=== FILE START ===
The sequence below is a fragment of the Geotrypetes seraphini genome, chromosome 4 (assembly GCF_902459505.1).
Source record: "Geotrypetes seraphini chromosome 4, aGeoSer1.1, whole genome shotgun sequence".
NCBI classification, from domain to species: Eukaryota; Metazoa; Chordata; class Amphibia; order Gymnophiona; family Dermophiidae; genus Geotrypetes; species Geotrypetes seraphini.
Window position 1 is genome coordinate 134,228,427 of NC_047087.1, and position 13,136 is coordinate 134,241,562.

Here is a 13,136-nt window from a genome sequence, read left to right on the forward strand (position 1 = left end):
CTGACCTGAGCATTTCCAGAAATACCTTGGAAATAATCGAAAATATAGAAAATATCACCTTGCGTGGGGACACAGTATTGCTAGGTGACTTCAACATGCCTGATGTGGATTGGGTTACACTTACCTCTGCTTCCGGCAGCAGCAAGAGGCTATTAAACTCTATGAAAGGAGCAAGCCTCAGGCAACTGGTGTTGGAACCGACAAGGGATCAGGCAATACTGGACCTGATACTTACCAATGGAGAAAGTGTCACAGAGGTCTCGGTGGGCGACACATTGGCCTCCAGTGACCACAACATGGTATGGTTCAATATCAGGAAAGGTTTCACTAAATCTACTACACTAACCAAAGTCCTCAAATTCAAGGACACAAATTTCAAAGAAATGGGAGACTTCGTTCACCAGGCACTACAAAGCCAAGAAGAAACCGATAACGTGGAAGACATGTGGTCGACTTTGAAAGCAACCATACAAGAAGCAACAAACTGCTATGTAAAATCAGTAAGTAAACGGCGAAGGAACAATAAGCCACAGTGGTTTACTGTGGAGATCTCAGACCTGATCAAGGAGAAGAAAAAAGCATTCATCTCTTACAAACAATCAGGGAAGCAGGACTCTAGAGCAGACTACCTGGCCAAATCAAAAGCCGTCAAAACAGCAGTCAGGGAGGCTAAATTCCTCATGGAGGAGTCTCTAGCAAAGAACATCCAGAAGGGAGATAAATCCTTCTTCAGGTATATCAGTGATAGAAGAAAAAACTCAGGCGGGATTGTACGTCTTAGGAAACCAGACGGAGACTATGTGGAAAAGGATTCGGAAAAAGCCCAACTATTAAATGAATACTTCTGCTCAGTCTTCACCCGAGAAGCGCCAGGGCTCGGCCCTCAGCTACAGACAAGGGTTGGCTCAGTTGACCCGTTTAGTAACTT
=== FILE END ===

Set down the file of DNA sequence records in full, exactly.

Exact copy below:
The sequence below is a fragment of the Geotrypetes seraphini genome, chromosome 4 (assembly GCF_902459505.1).
Source record: "Geotrypetes seraphini chromosome 4, aGeoSer1.1, whole genome shotgun sequence".
NCBI classification, from domain to species: Eukaryota; Metazoa; Chordata; class Amphibia; order Gymnophiona; family Dermophiidae; genus Geotrypetes; species Geotrypetes seraphini.
Window position 1 is genome coordinate 134,228,427 of NC_047087.1, and position 13,136 is coordinate 134,241,562.

Here is a 13,136-nt window from a genome sequence, read left to right on the forward strand (position 1 = left end):
CTGACCTGAGCATTTCCAGAAATACCTTGGAAATAATCGAAAATATAGAAAATATCACCTTGCGTGGGGACACAGTATTGCTAGGTGACTTCAACATGCCTGATGTGGATTGGGTTACACTTACCTCTGCTTCCGGCAGCAGCAAGAGGCTATTAAACTCTATGAAAGGAGCAAGCCTCAGGCAACTGGTGTTGGAACCGACAAGGGATCAGGCAATACTGGACCTGATACTTACCAATGGAGAAAGTGTCACAGAGGTCTCGGTGGGCGACACATTGGCCTCCAGTGACCACAACATGGTATGGTTCAATATCAGGAAAGGTTTCACTAAATCTACTACACTAACCAAAGTCCTCAAATTCAAGGACACAAATTTCAAAGAAATGGGAGACTTCGTTCACCAGGCACTACAAAGCCAAGAAGAAACCGATAACGTGGAAGACATGTGGTCGACTTTGAAAGCAACCATACAAGAAGCAACAAACTGCTATGTAAAATCAGTAAGTAAACGGCGAAGGAACAATAAGCCACAGTGGTTTACTGTGGAGATCTCAGACCTGATCAAGGAGAAGAAAAAAGCATTCATCTCTTACAAACAATCAGGGAAGCAGGACTCTAGAGCAGACTACCTGGCCAAATCAAAAGCCGTCAAAACAGCAGTCAGGGAGGCTAAATTCCTCATGGAGGAGTCTCTAGCAAAGAACATCCAGAAGGGAGATAAATCCTTCTTCAGGTATATCAGTGATAGAAGAAAAAACTCAGGCGGGATTGTACGTCTTAGGAAACCAGACGGAGACTATGTGGAAAAGGATTCGGAAAAAGCCCAACTATTAAATGAATACTTCTGCTCAGTCTTCACCCGAGAAGCGCCAGGGCTCGGCCCTCAGCTACAGACAAGGGTTGGCTCAGTTGACCCGTTTAGTAACTT